The paintings of Portuguese artist Santiago Ribeiro reveal the inner-workings of a visually engaged mind. Like highly ordered, futuristic interpretations of the fantastical narratives of Hieronymus Bosch, Ribeiro clutters his scenes with small scale, nude figures, overwhelmed by the dreamlike contexts that they are set within. Forms are consistently repeated across his panoramas. In one work tall wooden pillars pierced by massive black nails act as plinths for groupings of musicians, the sea of these combining to form an orchestra. In another painting recurrent Bruegel-eque towers shoot soaring nude figures from trumpeted spouts at the structures’ peaks. Each canvas is more unusual than the last, and this persistent hallucinatory imagery culminates in a celebration of 20th century European Surrealism.
The autumn 2013 exhibition 21st Century Portuguese Surrealism is the brainchild of Ribeiro in conjunction with Fellini Gallery in Berlin, Germany, and combines his own work with that of five other contemporary Portuguese artists. Following from the 2010 show International Surrealism Now, organised by the Bissaya Barreto Foundation in Coimbra, Portugal, the exhibition brings together works of painting, photography and new media sculpture for a reinterpreted Surrealist vision that does not rely too heavily on the work of the movement giants.
Emerging from a distraught Europe following the First World War, Surrealism is characterised by its refusal of logic, and embrace of the strange, at times fearful imagery that streams from the unconscious. Objects or characters that cannot be reconciled in the real world might occupy the same space in a Surrealist artwork creating unexpected juxtapositions. Although a value for spontaneity and chance is at the core of Surrealist methodology, works by artists like Salvador Dali and Max Ernst are highly skilled and appear carefully composed. Subsequent generations continue to revere this intoxicating imagery, and the Portuguese exhibitors reinvigorate this tradition through their fresh take on Surrealist practice.
Also exhibiting in the Fellini exhibition, Victor Lages has collaborated with Ribeiro on other occasions and is widely recognised for his variety of public art, sculptures and sacred art hung in churches. One striking Lages work shows a shirtless man balancing on one leg on a flat, deserted seashore. Holding a small sailboat in his right hand, the figure’s head is seen morphing into a ship-like form of its own. Packed with smaller figures whose legs seem to melt over the edge of the barge, the upper part of the ship merges with a giant red planet that hovers over the composition. Other exhibiting artists include Lisbon based painter and writer Hélio Cunha, member of both the French and Portuguese Surrealist movements Isabel Meyrelles, digital artist Paula Rosa, and fanciful painter João Carvalho.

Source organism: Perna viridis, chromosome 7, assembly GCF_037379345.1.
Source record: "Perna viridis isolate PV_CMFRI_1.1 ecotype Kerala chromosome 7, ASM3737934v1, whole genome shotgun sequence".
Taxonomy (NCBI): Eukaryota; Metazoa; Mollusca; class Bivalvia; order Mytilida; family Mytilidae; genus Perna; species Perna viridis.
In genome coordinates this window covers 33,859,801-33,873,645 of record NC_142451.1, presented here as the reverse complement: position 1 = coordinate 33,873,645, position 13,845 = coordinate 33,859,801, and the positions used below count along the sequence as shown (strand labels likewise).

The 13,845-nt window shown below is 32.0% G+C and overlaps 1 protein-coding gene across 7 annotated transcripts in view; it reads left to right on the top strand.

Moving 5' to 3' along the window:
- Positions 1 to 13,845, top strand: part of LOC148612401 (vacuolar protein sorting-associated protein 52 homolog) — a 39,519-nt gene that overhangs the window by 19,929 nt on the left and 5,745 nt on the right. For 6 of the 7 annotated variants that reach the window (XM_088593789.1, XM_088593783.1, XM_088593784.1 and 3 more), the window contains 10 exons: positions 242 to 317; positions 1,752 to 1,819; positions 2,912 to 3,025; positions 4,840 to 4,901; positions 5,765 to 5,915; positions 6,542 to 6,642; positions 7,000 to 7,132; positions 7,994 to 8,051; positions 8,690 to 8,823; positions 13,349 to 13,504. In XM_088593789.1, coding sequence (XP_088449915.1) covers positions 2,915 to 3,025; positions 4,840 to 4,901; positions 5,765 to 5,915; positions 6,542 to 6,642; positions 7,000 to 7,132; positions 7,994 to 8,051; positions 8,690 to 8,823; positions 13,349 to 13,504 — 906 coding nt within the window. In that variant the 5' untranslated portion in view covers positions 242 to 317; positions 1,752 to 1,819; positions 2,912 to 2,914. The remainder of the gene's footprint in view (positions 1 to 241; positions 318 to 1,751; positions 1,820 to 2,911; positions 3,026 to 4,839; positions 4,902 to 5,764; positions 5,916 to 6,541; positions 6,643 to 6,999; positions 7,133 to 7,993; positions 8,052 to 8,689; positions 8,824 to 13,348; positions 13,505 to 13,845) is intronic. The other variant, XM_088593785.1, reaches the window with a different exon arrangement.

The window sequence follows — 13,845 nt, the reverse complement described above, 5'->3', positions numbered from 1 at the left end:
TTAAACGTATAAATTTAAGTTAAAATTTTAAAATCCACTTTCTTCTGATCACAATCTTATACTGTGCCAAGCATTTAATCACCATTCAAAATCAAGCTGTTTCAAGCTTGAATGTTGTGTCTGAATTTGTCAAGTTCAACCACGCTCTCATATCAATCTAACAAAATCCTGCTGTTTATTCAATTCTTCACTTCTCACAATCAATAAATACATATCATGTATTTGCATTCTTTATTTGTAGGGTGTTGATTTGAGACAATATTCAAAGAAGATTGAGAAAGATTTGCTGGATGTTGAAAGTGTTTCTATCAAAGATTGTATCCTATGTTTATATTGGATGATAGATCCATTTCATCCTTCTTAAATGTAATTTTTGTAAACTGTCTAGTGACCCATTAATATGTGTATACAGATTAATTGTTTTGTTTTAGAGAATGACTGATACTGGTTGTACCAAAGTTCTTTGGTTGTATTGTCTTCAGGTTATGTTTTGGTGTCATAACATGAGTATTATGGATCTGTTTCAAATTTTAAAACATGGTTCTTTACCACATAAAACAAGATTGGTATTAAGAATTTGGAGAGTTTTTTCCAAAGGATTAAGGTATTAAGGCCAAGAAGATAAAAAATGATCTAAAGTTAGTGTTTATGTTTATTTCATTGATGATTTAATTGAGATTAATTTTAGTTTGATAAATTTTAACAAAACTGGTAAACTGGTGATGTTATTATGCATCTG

Fellini Gallery was founded in 2008 in Shanghai, China and opened its Berlin space shortly thereafter. The gallery has strong connections to artists and collectors in Los Angeles and China, but also works to cultivate its relationships within Berlin, discovering new local and international talents. 21st Century Portuguese Surrealism runs from 10 October through 20 December 2013, following an initial presentation in Lisbon.
[Update] Santiago Ribeiro will also be exhibited at Taipei’s Get Art Museum until the 20th February. His ‘Butterflies‘ painting will be featured alongside hundreds of other international artists from 77 different countries. The larger exhibition will remain open until 7th April 2017.
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